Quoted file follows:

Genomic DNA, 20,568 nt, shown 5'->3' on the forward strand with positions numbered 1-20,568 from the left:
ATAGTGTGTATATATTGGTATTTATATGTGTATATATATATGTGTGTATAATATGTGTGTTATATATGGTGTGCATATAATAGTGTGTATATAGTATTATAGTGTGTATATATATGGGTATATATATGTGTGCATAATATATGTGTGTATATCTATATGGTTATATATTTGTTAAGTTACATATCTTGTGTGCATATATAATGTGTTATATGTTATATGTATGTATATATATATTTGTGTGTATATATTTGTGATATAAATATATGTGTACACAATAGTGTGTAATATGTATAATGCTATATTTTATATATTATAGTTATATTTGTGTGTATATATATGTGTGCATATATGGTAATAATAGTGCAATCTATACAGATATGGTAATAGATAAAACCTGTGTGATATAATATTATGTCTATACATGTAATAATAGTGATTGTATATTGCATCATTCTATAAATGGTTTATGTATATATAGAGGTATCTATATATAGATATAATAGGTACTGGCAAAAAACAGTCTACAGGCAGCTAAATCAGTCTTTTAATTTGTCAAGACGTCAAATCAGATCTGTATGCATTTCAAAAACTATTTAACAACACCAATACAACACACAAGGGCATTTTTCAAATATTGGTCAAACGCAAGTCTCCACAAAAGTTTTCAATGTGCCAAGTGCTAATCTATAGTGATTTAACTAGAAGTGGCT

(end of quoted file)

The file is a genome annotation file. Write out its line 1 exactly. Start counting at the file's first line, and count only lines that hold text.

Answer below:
Genomic DNA, 20,568 nt, shown 5'->3' on the forward strand with positions numbered 1-20,568 from the left: